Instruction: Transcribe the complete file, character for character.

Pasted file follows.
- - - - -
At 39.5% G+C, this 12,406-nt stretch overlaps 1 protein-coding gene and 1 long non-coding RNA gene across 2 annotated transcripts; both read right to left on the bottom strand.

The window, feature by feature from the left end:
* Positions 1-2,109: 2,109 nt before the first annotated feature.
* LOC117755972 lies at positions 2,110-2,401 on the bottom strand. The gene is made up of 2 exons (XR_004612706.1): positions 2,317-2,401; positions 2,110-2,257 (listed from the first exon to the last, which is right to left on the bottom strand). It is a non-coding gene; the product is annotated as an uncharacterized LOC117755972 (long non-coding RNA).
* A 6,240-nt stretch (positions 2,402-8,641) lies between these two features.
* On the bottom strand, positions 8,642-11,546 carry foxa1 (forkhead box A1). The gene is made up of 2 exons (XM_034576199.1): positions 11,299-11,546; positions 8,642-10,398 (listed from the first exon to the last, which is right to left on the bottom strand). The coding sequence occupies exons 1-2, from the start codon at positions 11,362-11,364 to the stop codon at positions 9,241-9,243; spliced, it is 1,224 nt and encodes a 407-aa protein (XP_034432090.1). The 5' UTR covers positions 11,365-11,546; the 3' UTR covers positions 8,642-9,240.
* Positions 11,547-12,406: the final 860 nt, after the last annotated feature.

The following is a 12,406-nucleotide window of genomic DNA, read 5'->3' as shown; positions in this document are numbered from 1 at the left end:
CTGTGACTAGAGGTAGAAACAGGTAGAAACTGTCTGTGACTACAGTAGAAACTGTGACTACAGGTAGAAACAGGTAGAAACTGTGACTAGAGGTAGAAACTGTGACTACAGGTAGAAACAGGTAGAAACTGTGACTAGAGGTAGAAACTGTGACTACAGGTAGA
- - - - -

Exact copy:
At 39.5% G+C, this 12,406-nt stretch overlaps 1 protein-coding gene and 1 long non-coding RNA gene across 2 annotated transcripts; both read right to left on the bottom strand.

The window, feature by feature from the left end:
* Positions 1-2,109: 2,109 nt before the first annotated feature.
* LOC117755972 lies at positions 2,110-2,401 on the bottom strand. The gene is made up of 2 exons (XR_004612706.1): positions 2,317-2,401; positions 2,110-2,257 (listed from the first exon to the last, which is right to left on the bottom strand). It is a non-coding gene; the product is annotated as an uncharacterized LOC117755972 (long non-coding RNA).
* A 6,240-nt stretch (positions 2,402-8,641) lies between these two features.
* On the bottom strand, positions 8,642-11,546 carry foxa1 (forkhead box A1). The gene is made up of 2 exons (XM_034576199.1): positions 11,299-11,546; positions 8,642-10,398 (listed from the first exon to the last, which is right to left on the bottom strand). The coding sequence occupies exons 1-2, from the start codon at positions 11,362-11,364 to the stop codon at positions 9,241-9,243; spliced, it is 1,224 nt and encodes a 407-aa protein (XP_034432090.1). The 5' UTR covers positions 11,365-11,546; the 3' UTR covers positions 8,642-9,240.
* Positions 11,547-12,406: the final 860 nt, after the last annotated feature.

The following is a 12,406-nucleotide window of genomic DNA, read 5'->3' as shown; positions in this document are numbered from 1 at the left end:
CTGTGACTAGAGGTAGAAACAGGTAGAAACTGTCTGTGACTACAGTAGAAACTGTGACTACAGGTAGAAACAGGTAGAAACTGTGACTAGAGGTAGAAACTGTGACTACAGGTAGAAACAGGTAGAAACTGTGACTAGAGGTAGAAACTGTGACTACAGGTAGA